Michael Eric Dyson is an author, professor, and broadcaster. He grew up on Detroit, becoming an ordained minister at 19 and working in factories to support his family. Dyson started college at 21 and went on to earn a Ph.D. in religious studies from Princeton University.
 
Currently, Dyson is a professor of sociology at Georgetown University, host of “The Michael Eric Dyson Show” on NPR, contributing opinion writer for The New York Times, contributing editor for the New Republic and ESPN’s website The Undefeated.
 
Dyson has written more than a dozen books, including New York Times bestsellers Tears We Cannot Stop: A Sermon to White America and April 4, 1968: Martin Luther King Jr.’s Death and how It Changed America. His forthcoming book, What Truth Sounds Like: Robert F. Kennedy, James Baldwin, and Our Unfinished Conversation about Race in America, is due to be published later this year.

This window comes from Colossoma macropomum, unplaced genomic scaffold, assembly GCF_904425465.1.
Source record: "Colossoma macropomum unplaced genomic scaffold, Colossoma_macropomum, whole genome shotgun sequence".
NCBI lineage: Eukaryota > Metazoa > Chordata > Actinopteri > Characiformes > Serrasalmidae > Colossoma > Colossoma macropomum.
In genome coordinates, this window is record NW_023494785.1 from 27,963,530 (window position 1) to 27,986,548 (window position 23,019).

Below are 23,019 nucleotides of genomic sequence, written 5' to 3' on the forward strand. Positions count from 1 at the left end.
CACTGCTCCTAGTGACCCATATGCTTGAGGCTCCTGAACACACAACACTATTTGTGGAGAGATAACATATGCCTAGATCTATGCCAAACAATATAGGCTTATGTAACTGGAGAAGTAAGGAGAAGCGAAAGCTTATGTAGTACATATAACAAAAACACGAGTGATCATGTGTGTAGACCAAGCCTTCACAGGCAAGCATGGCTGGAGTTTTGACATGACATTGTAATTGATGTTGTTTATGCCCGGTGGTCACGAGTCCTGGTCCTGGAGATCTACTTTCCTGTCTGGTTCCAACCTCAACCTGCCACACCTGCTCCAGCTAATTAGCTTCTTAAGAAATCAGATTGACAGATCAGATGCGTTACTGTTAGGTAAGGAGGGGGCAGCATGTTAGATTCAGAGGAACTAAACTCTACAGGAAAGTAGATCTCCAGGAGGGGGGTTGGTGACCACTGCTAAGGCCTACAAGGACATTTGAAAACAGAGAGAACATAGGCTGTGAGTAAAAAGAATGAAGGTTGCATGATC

American author and political advisor Naomi Wolf has called Dyson “the ideal public intellectual of our time” and author Nathan McCall has termed him “a street fighter in a suit and tie.”

Michelle Goldberg

"The focus must be on protecting the groups of people who are targets precisely because of their identities. To sideline their interests is to accede to a backlash that has just begun."

Michelle Goldberg

"The focus must be on protecting the groups of people who are targets precisely because of their identities. To sideline their interests is to accede to a backlash that has just begun."

Michelle Goldberg was born in Buffalo, N.Y., and holds a Master of Science degree in journalism from the University of California Berkeley. She is a columnist for The New York Times, a journalist and bestselling author who writes about identity, culture and politics.